The contents of our purses – and for people like me, our pockets – can be a marker of where our treasure lies. I can’t tell you how often I pat my left pocket, just to double check that my wallet is still there. When I pat an empty pocket, I get a pain in the pit of my stomach. “Where’s my wallet?” I think in a panic. I feel like that woman without her handbag, “as lost as a wanderer in the desert.” My whole life is in that wallet – my bankcards, credit cards, my insurance card, cash – all the things I can’t live without. Patting an empty pocket reminds me that this earthly treasure can easily be taken away. It can be stolen or since it’s made of cloth and paper, it can rot away with age.
In today’s Gospel reading, Jesus tells us to make new purses, one that neither thieves nor moth can destroy. In short, we need to do as our ancestors did and move our purses from the outside to the inside. Jesus is telling us to stop checking our purses for money and other worldly goods. Instead, we need a purse that is indestructible and eternal. The only way we can get a purse like that is go within – to that place where God dwells within each of us.
Money, cars, houses, jobs, relationships, all these things can be taken away from you in the blink of an eye. If this is what we treasure, we’ll be anxious all the time, trying to protect our purses, panicked when we pat an empty pocket. If our treasure is turned inward, however, we will never feel anxious about anything outside of ourselves. If we have carefully cultivated a relationship with God, we will always have the assurance that no matter how many things change outside of us, we are always secure. When we cultivate a relationship with God, we understand, at the core of our being that there will always be enough. Our needs will always be met. Perhaps not in ways that we expect, but we will always have what we need. We may still want worldly treasures, but we will never be in need of them – as long as we make a new purse.
I forgot to tell you about my mother’s other purse. She had one of those eternal purses that Jesus talks about. When I was nine, my mom and dad divorced and we could no longer afford our comfortable middle class lifestyle. We were forced to move into a government housing project where I lived until I moved out on my own.
One day, my mother’s purse was stolen right from our living room. The apartment we lived in had no air conditioning so on hot summer days you left your door wide open and the screen door hooked. After my mother discovered her purse was missing, we found a small slit in the screen where the thief had made his way to the latch. He crept into our living room and snatched the purse while mom was in the kitchen. We called the police who later found the purse in some nearby woods, minus mom’s money. Thankfully, we were too poor to have credit cards and this was in the days before cell phones and personal organizers. The moldy old mint was still in the purse when the cops returned it.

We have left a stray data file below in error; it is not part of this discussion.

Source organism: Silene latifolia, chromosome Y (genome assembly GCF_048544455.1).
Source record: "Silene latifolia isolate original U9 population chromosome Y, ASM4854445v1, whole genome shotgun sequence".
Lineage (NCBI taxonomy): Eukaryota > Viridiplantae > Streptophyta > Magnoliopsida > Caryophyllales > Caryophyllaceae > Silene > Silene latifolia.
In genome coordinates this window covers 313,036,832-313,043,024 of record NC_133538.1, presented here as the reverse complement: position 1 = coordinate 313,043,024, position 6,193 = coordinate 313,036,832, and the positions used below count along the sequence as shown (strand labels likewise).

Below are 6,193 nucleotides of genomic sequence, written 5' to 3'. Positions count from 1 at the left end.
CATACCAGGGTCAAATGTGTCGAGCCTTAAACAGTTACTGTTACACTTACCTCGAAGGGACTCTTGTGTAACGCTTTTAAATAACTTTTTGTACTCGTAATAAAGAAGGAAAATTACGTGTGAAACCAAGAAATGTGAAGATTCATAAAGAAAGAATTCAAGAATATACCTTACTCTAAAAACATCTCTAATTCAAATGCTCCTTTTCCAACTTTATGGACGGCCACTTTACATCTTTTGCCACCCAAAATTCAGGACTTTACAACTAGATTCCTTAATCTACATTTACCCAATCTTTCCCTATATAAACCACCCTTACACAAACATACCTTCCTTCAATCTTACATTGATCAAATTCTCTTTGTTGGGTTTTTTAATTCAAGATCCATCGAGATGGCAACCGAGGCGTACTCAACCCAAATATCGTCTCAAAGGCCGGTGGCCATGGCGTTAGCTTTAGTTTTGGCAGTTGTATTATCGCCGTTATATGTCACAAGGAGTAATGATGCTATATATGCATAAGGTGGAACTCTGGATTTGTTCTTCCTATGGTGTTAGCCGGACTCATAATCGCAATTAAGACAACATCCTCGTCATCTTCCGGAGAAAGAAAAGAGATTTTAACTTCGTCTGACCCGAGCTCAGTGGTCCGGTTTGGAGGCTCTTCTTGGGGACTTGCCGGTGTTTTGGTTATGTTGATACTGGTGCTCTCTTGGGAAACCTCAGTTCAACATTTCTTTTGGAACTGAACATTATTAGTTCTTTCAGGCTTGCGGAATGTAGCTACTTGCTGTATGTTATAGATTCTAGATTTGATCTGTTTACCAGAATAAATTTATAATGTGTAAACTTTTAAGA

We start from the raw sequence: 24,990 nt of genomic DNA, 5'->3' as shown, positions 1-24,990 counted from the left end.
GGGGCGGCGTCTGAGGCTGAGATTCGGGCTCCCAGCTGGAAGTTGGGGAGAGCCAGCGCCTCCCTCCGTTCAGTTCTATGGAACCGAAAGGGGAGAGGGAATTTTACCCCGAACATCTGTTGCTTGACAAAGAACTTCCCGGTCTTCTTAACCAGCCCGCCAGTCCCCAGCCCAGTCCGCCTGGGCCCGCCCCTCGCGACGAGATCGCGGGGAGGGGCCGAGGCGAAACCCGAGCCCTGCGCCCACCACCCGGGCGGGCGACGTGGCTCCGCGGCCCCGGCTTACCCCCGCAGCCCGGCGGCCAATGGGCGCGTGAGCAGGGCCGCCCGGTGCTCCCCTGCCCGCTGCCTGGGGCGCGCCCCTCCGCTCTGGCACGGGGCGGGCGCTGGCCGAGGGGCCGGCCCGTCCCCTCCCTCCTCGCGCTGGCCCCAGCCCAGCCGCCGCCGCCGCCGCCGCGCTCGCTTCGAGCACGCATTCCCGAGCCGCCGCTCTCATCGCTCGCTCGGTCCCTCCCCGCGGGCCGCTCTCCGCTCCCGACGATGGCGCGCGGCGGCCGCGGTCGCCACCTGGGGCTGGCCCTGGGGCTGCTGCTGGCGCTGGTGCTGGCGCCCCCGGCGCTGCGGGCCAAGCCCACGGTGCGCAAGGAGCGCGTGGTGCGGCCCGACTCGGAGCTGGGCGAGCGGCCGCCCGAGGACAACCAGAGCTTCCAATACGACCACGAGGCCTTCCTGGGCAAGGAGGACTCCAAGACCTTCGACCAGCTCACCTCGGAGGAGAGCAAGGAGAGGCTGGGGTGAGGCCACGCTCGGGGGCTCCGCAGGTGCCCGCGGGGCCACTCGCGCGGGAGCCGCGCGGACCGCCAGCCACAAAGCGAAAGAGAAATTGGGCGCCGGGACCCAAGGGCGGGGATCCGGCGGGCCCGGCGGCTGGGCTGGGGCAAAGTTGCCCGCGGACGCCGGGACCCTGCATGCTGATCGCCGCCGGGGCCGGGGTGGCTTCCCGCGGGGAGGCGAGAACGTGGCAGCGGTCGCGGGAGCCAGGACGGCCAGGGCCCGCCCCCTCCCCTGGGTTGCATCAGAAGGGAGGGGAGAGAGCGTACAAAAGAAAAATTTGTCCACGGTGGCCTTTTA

If my mother despaired over the missing money, you wouldn’t have known it. She was more worried about her driver’s license and other things of personal value in the purse than the money. My mother knew that whatever money we needed would be provided – and she was always right. We never went without food, clothing or shelter. We often went without some of the things we wanted. I never did get my pony – but I was always well fed, housed and most of all loved. I can’t imagine a purse more overflowing with treasure than my mother’s eternal purse.
If I have to have a purse, I want a purse like that – one that can never be destroyed or stolen. What kind of things would we put in that purse? How about God’s gifts? Joy, peace, love, mercy, grace, beauty, compassion – these are a good start. What else shall we put in there? How about faith? In Hebrews, we’re reminded of the greats of our faith – Abel, Enoch, and Abraham. They lived by faith in God and confessed that they were strangers on the earth. This was not where they found their treasure. They found their treasure with God.
I won’t tell you they found their treasure in heaven because that evokes images of mansions and streets of gold. I don’t think that’s how an eternity with God works. Imagining mansions and streets of gold in heaven merely transfers our earthly wants for such things to heaven. If our treasure on earth isn’t to be about mansions and gold then they can’t be our treasure in heaven either. Instead, our treasure should be our faith. It is through our faith that we understand mansions and streets of gold are empty treasures both here and in heaven.